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Morrynd Family Crest Products


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Morrynd Family Crest Products




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See Also


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See Also




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Citations


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Citations



    Other References

    1. Browning, Charles H. Americans of Royal Descent. Baltimore: Genealogical Publishing. Print.
    2. Woulfe, Rev. Patrick. Irish Names and Surnames Collected and Edited with Explanatory and Historical Notes. Kansas City: Genealogical Foundation, 1992. Print. (ISBN 0-940134-403).
    3. Egle, William Henry. Pennsylvania Genealogies Scotch-Irish and German. Harrisburg: L.S. Hart, 1886. Print.
    4. Hanks, Patricia and Flavia Hodges. A Dictionary of Surnames. Oxford: Oxford University Press, 1988. Print. (ISBN 0-19-211592-8).
    5. Bell, Robert. The Book of Ulster Surnames. Belfast: Blackstaff, 1988. Print. (ISBN 10-0856404160).
    6. Woodham-Smith, Cecil. The Great Hunger Ireland 1845-1849. New York: Old Town Books, 1962. Print. (ISBN 0-88029-385-3).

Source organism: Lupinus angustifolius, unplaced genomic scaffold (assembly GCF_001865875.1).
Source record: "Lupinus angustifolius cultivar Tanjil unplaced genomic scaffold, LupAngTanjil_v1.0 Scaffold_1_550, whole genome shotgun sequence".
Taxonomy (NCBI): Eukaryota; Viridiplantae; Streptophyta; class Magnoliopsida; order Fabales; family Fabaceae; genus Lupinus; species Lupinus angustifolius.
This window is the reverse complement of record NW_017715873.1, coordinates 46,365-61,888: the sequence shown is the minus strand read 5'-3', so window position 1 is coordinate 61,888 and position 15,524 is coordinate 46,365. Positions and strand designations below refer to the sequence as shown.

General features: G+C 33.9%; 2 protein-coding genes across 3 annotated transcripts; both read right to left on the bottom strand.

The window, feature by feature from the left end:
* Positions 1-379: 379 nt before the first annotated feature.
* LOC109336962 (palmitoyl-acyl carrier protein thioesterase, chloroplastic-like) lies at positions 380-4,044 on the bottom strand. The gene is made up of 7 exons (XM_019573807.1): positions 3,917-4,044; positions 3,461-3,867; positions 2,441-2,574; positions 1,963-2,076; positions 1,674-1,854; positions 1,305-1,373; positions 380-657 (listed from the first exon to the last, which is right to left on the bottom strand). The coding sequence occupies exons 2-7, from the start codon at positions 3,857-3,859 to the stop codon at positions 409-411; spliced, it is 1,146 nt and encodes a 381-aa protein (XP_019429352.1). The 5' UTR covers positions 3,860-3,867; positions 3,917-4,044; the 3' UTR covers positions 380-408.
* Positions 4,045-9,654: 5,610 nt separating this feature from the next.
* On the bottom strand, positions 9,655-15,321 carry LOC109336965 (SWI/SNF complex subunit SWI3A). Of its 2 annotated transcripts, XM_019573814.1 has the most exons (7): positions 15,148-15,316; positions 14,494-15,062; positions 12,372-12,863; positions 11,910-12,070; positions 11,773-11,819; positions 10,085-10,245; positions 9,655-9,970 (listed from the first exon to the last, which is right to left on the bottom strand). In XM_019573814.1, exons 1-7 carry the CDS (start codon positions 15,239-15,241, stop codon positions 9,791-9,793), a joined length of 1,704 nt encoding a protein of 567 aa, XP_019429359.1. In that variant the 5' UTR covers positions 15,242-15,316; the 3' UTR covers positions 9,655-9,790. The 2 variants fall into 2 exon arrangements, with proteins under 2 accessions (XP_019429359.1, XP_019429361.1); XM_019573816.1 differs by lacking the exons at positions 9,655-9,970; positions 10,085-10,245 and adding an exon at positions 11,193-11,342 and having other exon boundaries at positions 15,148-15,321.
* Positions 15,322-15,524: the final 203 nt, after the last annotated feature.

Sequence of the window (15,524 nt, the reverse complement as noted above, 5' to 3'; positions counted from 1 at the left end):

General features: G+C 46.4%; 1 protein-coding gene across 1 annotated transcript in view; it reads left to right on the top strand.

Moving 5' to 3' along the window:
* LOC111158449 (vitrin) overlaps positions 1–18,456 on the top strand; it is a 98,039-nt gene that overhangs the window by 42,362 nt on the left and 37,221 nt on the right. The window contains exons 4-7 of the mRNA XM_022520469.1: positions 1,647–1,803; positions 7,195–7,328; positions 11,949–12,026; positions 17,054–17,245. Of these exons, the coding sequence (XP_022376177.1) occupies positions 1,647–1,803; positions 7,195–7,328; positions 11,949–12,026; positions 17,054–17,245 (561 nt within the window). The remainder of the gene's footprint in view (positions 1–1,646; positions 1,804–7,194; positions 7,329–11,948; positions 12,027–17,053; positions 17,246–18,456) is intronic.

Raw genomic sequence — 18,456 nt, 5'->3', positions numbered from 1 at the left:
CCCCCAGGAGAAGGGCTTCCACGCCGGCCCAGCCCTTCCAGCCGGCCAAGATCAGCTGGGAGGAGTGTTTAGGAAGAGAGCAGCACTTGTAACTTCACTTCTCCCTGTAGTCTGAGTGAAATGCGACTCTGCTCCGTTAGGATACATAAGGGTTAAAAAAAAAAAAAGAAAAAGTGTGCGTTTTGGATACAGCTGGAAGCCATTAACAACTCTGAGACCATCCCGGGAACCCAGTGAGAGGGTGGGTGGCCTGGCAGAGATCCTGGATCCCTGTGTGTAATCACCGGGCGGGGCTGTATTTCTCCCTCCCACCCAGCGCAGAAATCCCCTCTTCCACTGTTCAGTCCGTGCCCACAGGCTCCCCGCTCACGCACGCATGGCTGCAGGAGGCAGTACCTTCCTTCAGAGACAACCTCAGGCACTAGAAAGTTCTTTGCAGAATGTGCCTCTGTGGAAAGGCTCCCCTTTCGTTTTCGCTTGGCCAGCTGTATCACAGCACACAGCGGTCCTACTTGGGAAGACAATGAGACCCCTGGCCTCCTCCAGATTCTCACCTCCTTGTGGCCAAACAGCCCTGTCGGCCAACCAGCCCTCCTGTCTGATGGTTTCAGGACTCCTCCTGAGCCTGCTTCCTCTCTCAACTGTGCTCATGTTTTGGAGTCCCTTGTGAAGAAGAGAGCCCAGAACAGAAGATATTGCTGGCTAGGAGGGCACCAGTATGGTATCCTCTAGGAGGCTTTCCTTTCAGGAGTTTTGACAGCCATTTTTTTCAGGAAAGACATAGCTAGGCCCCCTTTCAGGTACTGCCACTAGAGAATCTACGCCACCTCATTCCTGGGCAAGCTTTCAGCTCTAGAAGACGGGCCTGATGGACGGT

7. Crozier, William Armstrong Edition. Crozier's General Armory A Registry of American Families Entitled to Coat Armor. New York: Fox, Duffield, 1904. Print.
    8. Land Owners in Ireland. Genealogical Publishing. Print. (ISBN 0-8063-1203-3).
    9. Hickey, D.J. and J.E. Doherty. A New Dictionary of Irish History form 1800 2nd Edition. Dublin: Gil & MacMillian, 2003. Print.
    10. Bolton, Charles Knowles. Bolton's American Armory. Baltimore: Heraldic Book Company, 1964. Print.
    11. ...

    The Morrynd Family Crest was acquired from the Houseofnames.com archives. The Morrynd Family Crest was drawn according to heraldic standards based on published blazons. We generally include the oldest published family crest once associated with each surname.

    This page was last modified on 27 October 2010 at 13:51.